A friend lent me Deborah Harkness’ A Discovery of Witches some time ago, because the subject matter seemed right in my wheelhouse: witches, vampires, England, forbidden love, etc. Due to the length and the need to make it to 52 books I put it off for some time, but now that we’re entering the final stretch of the year I felt comfortable enough taking on a lengthier book. I won’t say that I think the book merits its length, but I did enjoy it and will definitely check out the next in the series (my friend lent me that one too).
Discovery takes the reader to Oxford, where Diana Bishop is studying alchemy in the famous Bodleian library. One afternoon she requests a manuscript that she finds is bewitched and that’s when her life starts to get interesting. Diana is the last in a long line of Bishop women hailing from New England, all talented witches in their own right. Having lost both her parents as a young child, Diana has decided she wants nothing to do with her witchy heritage and for 30-some years has done everything possible to avoid it; witchcraft certainly didn’t save her parents and may have had something to do with their murder, so why on Earth would Diana take up the torch? When the manuscript Diana is studying starts to ‘speak’ to her she decides immediately to send it back and ignore it permanently, but the rest of the supernatural world has other ideas. Soon enough other witches, daemons and vampires are crowding the tables in the Bodleian in hopes of catching a glimpse of a long-lost, long-sought manuscript and the method in which the witch was able to grasp it. Among Diana’s watchers is Matthew Clairmont, a centuries-old vampire with (naturally) handsome looks and a fiercely protective nature. Soon enough, the two fall in love and shenanigans ensue.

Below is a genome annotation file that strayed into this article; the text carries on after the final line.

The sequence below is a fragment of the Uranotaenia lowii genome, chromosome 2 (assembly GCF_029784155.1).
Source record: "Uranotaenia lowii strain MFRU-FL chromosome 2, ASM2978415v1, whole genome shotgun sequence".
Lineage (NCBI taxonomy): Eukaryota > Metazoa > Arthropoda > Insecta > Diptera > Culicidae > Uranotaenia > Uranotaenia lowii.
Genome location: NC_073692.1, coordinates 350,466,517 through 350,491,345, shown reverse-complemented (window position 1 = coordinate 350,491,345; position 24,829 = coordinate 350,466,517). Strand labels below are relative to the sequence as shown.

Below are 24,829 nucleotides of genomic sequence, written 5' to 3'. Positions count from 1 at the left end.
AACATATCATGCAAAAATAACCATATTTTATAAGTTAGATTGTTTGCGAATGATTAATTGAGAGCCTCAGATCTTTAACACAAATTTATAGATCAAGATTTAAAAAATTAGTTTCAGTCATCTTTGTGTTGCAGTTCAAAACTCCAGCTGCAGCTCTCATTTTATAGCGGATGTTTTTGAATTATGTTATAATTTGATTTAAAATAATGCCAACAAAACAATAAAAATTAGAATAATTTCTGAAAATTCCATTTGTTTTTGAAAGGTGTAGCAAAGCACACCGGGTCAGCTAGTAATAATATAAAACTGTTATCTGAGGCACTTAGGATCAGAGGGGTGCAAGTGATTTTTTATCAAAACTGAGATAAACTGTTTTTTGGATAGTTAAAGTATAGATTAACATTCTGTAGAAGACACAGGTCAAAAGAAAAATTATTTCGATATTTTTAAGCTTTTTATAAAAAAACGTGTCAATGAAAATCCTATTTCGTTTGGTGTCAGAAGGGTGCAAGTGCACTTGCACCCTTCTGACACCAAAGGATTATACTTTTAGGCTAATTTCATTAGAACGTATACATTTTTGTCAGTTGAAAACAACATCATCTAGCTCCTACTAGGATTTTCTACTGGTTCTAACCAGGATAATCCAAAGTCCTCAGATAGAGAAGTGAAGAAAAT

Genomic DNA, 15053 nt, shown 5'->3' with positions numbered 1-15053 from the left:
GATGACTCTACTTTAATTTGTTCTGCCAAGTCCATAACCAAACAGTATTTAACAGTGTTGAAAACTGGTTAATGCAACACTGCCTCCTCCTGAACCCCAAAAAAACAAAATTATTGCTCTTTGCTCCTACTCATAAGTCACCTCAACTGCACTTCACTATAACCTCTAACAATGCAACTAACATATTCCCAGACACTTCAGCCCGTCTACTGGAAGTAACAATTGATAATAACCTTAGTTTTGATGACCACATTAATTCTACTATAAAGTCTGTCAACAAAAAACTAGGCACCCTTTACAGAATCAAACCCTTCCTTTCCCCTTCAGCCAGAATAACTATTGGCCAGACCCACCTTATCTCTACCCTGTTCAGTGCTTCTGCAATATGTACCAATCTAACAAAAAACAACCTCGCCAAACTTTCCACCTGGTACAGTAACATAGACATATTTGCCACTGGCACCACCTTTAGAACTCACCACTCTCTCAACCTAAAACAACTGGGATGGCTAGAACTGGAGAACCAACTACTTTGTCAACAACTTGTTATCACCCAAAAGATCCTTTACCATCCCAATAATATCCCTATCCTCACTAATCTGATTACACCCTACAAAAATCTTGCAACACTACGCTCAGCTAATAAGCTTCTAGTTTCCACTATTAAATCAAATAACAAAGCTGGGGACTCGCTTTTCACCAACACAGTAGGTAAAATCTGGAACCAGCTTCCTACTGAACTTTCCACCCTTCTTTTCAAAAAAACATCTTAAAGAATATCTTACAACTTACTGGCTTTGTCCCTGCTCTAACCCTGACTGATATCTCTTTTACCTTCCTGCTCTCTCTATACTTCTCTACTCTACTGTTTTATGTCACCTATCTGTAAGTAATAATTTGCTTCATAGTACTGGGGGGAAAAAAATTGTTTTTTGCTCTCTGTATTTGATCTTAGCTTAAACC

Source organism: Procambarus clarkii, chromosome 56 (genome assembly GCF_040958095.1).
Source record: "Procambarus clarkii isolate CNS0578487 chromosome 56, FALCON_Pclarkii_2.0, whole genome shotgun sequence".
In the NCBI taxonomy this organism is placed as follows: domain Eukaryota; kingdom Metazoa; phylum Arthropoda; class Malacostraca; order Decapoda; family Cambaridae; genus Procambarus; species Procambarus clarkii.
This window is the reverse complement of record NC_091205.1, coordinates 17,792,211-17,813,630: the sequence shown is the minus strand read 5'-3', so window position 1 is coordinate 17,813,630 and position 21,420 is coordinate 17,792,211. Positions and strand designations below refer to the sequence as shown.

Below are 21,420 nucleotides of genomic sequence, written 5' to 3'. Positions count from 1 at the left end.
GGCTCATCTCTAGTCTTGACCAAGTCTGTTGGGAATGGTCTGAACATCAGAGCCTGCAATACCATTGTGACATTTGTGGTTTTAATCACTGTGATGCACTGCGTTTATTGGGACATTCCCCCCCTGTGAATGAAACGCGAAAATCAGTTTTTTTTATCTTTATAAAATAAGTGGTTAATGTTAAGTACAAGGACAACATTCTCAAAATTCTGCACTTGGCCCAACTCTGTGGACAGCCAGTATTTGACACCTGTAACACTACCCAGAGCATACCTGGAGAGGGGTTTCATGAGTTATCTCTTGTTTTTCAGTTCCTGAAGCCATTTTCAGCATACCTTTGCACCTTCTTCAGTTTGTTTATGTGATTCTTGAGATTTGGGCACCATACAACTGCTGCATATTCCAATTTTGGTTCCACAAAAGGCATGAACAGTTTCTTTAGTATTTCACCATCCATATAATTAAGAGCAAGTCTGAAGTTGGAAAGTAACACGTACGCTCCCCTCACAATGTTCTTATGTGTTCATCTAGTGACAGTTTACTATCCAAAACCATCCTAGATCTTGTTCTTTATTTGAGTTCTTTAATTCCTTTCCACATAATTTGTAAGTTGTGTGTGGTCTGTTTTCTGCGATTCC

I liked this book but, I give it 3.5 stars because though it’s entertaining and the writing isn’t bad or anything, it’s just too long. This is 580 pages of tiny print. A LOT is crammed into this novel and I wondered if a lot of expository, historical stuff couldn’t have been edited out. Perhaps for more scientifically inclined folks it was more interesting but any of the descriptions of Diana’s research I skimmed over – and there’s plenty to be had. Some of the scenes with Matthew and Diana are repetitive, though their courtship is charming. The characters themselves are for the most part well-developed, with the exception of Diana’s aunts in America. It might be just me, but I felt no connection to them at all. I like Diana – she’s independent and can take care of herself, for the most part, and doesn’t let her new boyfriend (born about 1500 years previously) run all over her. Matthew can be a smidge clichéd, but he isn’t as creepy as say, Edward Cullen, so I’ll allow it. Overall this book is entertaining enough and ends with a cliffhanger, so I’ll be checking out the second in the series soon.